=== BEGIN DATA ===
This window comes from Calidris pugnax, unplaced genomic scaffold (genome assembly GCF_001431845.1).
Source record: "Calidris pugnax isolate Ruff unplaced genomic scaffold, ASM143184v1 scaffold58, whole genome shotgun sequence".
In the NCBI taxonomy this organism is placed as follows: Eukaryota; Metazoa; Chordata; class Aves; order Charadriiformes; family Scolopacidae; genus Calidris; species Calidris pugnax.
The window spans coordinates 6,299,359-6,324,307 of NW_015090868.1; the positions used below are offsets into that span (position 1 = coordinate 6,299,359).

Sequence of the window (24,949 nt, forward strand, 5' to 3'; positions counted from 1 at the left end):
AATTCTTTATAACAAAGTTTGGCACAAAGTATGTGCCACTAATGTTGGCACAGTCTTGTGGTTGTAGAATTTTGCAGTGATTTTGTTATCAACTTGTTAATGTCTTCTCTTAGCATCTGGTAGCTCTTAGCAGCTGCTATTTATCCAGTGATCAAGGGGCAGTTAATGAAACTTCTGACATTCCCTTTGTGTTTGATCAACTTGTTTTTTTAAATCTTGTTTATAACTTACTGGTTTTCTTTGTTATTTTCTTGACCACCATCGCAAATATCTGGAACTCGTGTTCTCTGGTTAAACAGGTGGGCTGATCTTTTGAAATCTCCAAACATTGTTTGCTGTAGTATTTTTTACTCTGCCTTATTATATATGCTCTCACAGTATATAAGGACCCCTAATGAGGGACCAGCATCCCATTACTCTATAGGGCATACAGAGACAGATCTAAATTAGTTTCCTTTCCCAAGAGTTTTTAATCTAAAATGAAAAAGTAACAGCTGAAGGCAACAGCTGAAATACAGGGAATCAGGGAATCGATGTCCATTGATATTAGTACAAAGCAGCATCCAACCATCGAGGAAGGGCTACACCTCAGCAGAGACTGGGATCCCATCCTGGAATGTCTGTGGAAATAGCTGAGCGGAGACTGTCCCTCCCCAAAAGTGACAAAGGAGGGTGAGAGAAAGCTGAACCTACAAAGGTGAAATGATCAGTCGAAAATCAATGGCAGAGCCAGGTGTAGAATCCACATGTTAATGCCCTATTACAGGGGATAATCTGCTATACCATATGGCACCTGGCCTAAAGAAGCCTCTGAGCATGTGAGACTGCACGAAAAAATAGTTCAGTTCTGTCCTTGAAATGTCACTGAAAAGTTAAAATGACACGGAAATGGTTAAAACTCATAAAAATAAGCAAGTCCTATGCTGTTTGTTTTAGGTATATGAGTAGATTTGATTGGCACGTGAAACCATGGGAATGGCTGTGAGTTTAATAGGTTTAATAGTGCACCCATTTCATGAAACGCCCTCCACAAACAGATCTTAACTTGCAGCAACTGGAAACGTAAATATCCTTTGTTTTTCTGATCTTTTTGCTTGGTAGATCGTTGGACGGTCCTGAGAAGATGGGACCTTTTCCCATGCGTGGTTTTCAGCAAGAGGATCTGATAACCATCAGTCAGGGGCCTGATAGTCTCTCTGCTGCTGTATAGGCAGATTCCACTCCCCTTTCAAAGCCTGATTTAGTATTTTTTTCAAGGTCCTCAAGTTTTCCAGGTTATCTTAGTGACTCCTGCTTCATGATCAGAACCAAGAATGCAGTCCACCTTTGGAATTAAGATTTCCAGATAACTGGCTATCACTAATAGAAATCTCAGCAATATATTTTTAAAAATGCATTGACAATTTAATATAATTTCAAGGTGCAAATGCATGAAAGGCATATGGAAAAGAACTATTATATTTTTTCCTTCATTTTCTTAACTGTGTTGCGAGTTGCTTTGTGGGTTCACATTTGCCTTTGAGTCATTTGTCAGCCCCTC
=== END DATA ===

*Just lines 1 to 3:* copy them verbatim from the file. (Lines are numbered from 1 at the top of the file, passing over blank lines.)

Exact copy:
This window comes from Calidris pugnax, unplaced genomic scaffold (genome assembly GCF_001431845.1).
Source record: "Calidris pugnax isolate Ruff unplaced genomic scaffold, ASM143184v1 scaffold58, whole genome shotgun sequence".
In the NCBI taxonomy this organism is placed as follows: Eukaryota; Metazoa; Chordata; class Aves; order Charadriiformes; family Scolopacidae; genus Calidris; species Calidris pugnax.